Public dialogue and media portrayals of organic farming tend to the simplistic, pitting those who consider modern industrial farming unsustainable against those who argue that organic methods are unethical when hunger plagues so many people. Representatives of agribusiness like to question the relevance of organic agriculture in feeding a 10-billion-person planet and instead promote agrochemicals and genetically modified crops as keys to food security. Yet many studies over the past decades have shown that crop yields under organic methods are comparable to those achieved through conventional methods. Indeed, some of the highest crop yields come from small-scale, labour-intensive organic farms.
Many currently profitable industrial farming methods would become uneconomic if their true costs were incorporated into market pricing. Direct financial subsidies and failure to include the costs of depleting soil fertility encourage practices that degrade the land. In the US, for example, the top 10 per cent of agricultural producers now receive 66 per cent of the more than $10 billion handed out in annual subsidies, and they use it to support large farms growing single crops, particularly wheat, corn and cotton. We need to curb the $300 billion in global agricultural subsidies – more than six times the world’s annual development assistance budget – that encourage unsustainable industrial farming. Shifting public support to make organic agriculture more competitive is part of the answer.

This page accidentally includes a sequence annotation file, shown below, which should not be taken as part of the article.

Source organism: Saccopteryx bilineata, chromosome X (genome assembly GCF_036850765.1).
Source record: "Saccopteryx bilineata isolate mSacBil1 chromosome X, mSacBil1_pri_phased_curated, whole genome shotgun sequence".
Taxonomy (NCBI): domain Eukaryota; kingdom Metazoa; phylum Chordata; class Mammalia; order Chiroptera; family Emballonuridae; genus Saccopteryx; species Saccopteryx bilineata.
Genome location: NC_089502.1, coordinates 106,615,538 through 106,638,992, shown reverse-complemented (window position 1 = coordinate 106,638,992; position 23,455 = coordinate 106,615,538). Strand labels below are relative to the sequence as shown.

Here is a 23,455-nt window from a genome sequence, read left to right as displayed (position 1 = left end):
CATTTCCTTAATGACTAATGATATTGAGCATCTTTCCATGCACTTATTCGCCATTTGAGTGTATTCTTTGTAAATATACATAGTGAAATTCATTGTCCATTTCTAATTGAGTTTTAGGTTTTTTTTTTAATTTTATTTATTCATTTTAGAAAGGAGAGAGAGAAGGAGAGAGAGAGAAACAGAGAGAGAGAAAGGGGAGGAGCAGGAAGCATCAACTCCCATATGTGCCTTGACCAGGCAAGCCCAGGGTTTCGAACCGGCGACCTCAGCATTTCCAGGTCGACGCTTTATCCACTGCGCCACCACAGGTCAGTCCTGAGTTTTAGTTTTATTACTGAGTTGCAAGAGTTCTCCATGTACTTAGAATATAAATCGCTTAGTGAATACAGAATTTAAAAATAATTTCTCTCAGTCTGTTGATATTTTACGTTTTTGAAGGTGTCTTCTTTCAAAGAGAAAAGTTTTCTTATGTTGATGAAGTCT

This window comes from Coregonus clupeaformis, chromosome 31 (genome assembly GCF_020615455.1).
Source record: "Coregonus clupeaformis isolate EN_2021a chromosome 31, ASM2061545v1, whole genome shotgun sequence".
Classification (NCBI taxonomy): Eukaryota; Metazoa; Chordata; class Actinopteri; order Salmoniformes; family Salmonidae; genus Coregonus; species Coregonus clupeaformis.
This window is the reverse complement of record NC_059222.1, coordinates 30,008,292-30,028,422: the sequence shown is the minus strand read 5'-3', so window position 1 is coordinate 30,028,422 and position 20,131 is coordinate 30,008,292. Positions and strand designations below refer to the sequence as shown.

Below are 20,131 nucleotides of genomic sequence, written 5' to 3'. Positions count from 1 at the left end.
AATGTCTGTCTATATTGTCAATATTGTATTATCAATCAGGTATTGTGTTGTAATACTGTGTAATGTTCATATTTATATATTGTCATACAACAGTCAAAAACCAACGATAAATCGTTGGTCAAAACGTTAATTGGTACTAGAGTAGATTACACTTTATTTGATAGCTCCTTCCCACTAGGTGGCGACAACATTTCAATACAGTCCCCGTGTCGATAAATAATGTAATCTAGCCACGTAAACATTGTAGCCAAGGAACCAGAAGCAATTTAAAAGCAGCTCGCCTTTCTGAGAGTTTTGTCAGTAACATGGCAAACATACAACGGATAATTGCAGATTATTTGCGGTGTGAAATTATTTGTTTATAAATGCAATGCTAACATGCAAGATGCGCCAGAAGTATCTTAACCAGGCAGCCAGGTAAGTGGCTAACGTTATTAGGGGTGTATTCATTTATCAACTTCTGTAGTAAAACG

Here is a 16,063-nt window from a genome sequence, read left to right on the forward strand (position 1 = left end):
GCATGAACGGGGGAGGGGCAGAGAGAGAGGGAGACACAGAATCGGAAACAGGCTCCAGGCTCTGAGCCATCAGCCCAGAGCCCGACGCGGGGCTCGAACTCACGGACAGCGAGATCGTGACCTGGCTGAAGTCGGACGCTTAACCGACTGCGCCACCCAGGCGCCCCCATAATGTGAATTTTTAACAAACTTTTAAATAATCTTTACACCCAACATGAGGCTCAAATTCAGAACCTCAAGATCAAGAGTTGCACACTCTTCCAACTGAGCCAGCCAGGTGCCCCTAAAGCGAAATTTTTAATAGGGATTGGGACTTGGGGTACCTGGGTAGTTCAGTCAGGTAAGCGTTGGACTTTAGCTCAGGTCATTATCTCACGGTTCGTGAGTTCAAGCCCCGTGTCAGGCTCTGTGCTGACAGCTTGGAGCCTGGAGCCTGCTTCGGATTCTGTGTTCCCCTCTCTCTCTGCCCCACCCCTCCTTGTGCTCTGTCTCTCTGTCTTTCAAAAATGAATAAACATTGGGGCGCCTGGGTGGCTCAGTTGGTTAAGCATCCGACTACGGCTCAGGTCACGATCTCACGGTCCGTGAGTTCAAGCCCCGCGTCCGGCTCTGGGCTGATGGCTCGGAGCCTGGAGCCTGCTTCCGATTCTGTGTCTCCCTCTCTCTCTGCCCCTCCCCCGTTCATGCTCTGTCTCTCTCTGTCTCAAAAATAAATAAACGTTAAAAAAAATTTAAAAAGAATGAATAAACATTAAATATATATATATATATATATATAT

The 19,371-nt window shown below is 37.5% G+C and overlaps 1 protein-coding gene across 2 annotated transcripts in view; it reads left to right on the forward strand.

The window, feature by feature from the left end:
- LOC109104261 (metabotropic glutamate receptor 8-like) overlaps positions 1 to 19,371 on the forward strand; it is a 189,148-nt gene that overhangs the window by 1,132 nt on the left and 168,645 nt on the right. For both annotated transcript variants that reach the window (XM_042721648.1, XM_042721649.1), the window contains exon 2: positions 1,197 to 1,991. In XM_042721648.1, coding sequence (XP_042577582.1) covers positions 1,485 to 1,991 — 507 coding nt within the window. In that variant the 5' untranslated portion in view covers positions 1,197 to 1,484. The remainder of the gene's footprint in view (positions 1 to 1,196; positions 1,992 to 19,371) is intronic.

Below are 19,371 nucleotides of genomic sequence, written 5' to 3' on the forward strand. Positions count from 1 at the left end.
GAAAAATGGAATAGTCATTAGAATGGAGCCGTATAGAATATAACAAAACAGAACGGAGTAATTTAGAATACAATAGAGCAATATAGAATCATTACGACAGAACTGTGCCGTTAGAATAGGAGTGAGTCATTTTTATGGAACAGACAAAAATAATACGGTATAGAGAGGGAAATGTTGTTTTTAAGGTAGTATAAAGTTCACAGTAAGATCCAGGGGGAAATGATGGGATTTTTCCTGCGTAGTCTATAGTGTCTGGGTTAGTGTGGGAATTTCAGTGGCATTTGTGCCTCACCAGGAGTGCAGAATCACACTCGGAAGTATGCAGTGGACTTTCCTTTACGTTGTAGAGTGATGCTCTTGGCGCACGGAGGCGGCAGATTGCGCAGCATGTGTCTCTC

No-till agriculture also warrants greater public support, as it can effectively maintain crop yields and slow down soil loss, even on large, mechanized farms. Instead of using a plough to turn the soil and open the ground, no-till farmers push seeds into the ground through the organic matter left over from prior crops, minimizing direct disturbance of the soil. Although adoption of no-till methods is often accompanied by increased herbicide use, crop residue left at the ground surface acts as mulch, helping to retain moisture and retard erosion by as much as 90 per cent. With no-till practices currently being used on less than 10 per cent of global cropland, there is tremendous potential to expand them, and to research how to couple them better with organic methods.